Osteoporosis: maintain and recreate bone density

This blog is focusing on one of the most common health problems among my older female clients/patients, Osteoporosis.


Overview
Osteoporosis is the most common bone disease in women over 50 in the US. A loss of bone density occurs when the body doesn’t form enough new bone or reabsorbs too much old bone or both. This is caused by a lack of calcium and phosphate, two minerals vital to bone formation. Other causes include:

  • chronic rheumatoid arthritis
  • corticosteroid use
  • Hyperparathyroidism
  • bed confinement
  • Vitamin D deficiency
  • alcohol abuse and more
Symptoms include bone pain, fractures without or little impact/trauma, stooped posture (hyper kyphosis) and significant loss in height (6 inches or more).

Bone density loss is commonly diagnosed by performing a bone density test. The dual energy x-ray absorptiometry scans are comparing the patients levels with those of a healthy young woman (T Score) and with those of the patient’s peers (Z Score). Negative T-Scores indicate the loss of bone mass with values from -1.0 to -2.5 being diagnosed as Osteopenia (milder form) and values of -2.5 and lower being considered Osteoporosis.



A treatment plan is trying to stop further bone density loss, increase bone density and manage the associated pain. The patient is typically using calcium and vitamin D supplements and medications such as Fosamax, Actonel, Boniva, and Reclast that are designed to increase bone density. In addition patients with low bone densities need to be educated on the importance of impact exercising and be put on an appropriate exercise program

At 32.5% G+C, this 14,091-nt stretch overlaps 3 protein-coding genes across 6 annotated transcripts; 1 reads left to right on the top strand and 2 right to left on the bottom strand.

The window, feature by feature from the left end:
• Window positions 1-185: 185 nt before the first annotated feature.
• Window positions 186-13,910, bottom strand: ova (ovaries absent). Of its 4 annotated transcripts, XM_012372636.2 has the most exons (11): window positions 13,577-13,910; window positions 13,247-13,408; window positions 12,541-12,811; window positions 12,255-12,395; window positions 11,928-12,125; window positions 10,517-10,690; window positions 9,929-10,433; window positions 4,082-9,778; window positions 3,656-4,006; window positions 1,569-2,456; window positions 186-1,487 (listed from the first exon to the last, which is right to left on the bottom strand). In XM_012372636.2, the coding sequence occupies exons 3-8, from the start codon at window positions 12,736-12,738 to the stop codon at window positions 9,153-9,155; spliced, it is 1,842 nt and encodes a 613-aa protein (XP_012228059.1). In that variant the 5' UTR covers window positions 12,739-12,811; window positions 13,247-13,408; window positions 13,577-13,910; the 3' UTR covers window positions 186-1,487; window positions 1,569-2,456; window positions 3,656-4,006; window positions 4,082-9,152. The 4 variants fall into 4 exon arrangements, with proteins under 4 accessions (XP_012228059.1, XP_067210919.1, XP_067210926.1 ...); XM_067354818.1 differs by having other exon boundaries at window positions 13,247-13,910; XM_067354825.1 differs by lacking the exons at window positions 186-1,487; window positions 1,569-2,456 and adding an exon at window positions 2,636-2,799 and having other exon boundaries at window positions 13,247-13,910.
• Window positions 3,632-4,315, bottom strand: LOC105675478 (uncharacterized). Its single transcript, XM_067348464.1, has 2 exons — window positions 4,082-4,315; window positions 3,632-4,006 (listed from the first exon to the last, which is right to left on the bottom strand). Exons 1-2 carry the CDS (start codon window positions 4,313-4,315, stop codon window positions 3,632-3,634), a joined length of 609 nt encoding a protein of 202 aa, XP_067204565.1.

Why is weight bearing and loaded exercising important? Bone is considered a bradytrophic tissue, meaning it has very little or no direct blood supply. It absorbs nutrition like a sponge absorbs water. You squeeze the sponge for maximum absorption. Compressing the bone through weight bearing- and impact exercises accomplishes the same. Studies performed among women with Osteoporosis and Osteopenia showed significant better outcomes in those that were involved in exercise programs involving weight bearing exercises and loading stresses. It needs to be mentioned though that patients with severe Osteoporosis are at a very high risk for hip, wrist and vertebra fractures. High impact exercises have to be avoided at this stage. Exercising under the supervision of an experienced trainer or Physical Therapist is highly recommended.


Exercises I recommend to my patients include but are not limited to:

  • Lunges
  • Squats
  • Step-ups
  • Jumps (milder stages)
  • Hip Abduction (short lever in severe cases)
  • modified Push-Ups
  • Supine Posterior Pelvic Tilts
  • Supine Bridging etc.
I hope this blog is offering some insights into the problem of bone density loss and the importance of exercise to treat this disease. As always, please feel free to contact me with questions and comments. Please like BACK IN FORM on Facebook (www.facebook.com/backinform) and follow our tweet on Twitter.

A sante,
Hartmut


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